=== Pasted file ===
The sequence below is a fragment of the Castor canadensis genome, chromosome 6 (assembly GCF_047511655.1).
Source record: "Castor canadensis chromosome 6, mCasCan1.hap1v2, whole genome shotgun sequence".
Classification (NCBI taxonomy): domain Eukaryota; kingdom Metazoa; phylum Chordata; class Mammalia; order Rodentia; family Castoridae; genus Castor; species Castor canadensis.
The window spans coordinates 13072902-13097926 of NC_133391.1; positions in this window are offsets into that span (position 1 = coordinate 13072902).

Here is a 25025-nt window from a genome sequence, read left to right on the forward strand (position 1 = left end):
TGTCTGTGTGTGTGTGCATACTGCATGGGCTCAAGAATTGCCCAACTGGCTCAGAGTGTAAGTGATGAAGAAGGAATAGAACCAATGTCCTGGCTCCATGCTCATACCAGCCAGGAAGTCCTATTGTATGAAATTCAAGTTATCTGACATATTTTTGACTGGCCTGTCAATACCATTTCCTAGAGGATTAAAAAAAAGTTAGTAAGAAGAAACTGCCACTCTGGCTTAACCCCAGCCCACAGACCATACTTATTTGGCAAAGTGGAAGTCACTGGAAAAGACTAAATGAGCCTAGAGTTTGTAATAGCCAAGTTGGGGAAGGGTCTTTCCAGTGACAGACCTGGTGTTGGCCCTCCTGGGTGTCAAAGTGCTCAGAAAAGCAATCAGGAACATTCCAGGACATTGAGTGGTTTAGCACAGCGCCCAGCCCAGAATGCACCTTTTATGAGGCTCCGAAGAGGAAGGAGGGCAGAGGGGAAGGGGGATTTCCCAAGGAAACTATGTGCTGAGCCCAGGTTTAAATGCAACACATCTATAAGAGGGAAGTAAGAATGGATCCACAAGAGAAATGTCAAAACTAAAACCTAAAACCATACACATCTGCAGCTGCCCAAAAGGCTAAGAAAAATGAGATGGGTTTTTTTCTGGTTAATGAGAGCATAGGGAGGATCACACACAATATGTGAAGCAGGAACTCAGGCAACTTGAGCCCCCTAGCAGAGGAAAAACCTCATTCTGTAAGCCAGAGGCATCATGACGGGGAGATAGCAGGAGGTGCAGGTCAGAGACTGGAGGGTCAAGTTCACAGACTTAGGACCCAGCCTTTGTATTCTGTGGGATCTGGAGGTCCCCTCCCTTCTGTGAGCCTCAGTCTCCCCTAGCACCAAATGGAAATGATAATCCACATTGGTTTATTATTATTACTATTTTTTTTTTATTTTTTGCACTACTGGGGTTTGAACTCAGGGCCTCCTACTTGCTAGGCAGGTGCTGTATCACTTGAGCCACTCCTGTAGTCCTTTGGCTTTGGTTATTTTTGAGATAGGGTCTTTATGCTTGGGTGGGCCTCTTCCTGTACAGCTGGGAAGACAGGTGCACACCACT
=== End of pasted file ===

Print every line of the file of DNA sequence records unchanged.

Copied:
The sequence below is a fragment of the Castor canadensis genome, chromosome 6 (assembly GCF_047511655.1).
Source record: "Castor canadensis chromosome 6, mCasCan1.hap1v2, whole genome shotgun sequence".
Classification (NCBI taxonomy): domain Eukaryota; kingdom Metazoa; phylum Chordata; class Mammalia; order Rodentia; family Castoridae; genus Castor; species Castor canadensis.
The window spans coordinates 13072902-13097926 of NC_133391.1; positions in this window are offsets into that span (position 1 = coordinate 13072902).

Here is a 25025-nt window from a genome sequence, read left to right on the forward strand (position 1 = left end):
TGTCTGTGTGTGTGTGCATACTGCATGGGCTCAAGAATTGCCCAACTGGCTCAGAGTGTAAGTGATGAAGAAGGAATAGAACCAATGTCCTGGCTCCATGCTCATACCAGCCAGGAAGTCCTATTGTATGAAATTCAAGTTATCTGACATATTTTTGACTGGCCTGTCAATACCATTTCCTAGAGGATTAAAAAAAAGTTAGTAAGAAGAAACTGCCACTCTGGCTTAACCCCAGCCCACAGACCATACTTATTTGGCAAAGTGGAAGTCACTGGAAAAGACTAAATGAGCCTAGAGTTTGTAATAGCCAAGTTGGGGAAGGGTCTTTCCAGTGACAGACCTGGTGTTGGCCCTCCTGGGTGTCAAAGTGCTCAGAAAAGCAATCAGGAACATTCCAGGACATTGAGTGGTTTAGCACAGCGCCCAGCCCAGAATGCACCTTTTATGAGGCTCCGAAGAGGAAGGAGGGCAGAGGGGAAGGGGGATTTCCCAAGGAAACTATGTGCTGAGCCCAGGTTTAAATGCAACACATCTATAAGAGGGAAGTAAGAATGGATCCACAAGAGAAATGTCAAAACTAAAACCTAAAACCATACACATCTGCAGCTGCCCAAAAGGCTAAGAAAAATGAGATGGGTTTTTTTCTGGTTAATGAGAGCATAGGGAGGATCACACACAATATGTGAAGCAGGAACTCAGGCAACTTGAGCCCCCTAGCAGAGGAAAAACCTCATTCTGTAAGCCAGAGGCATCATGACGGGGAGATAGCAGGAGGTGCAGGTCAGAGACTGGAGGGTCAAGTTCACAGACTTAGGACCCAGCCTTTGTATTCTGTGGGATCTGGAGGTCCCCTCCCTTCTGTGAGCCTCAGTCTCCCCTAGCACCAAATGGAAATGATAATCCACATTGGTTTATTATTATTACTATTTTTTTTTTATTTTTTGCACTACTGGGGTTTGAACTCAGGGCCTCCTACTTGCTAGGCAGGTGCTGTATCACTTGAGCCACTCCTGTAGTCCTTTGGCTTTGGTTATTTTTGAGATAGGGTCTTTATGCTTGGGTGGGCCTCTTCCTGTACAGCTGGGAAGACAGGTGCACACCACT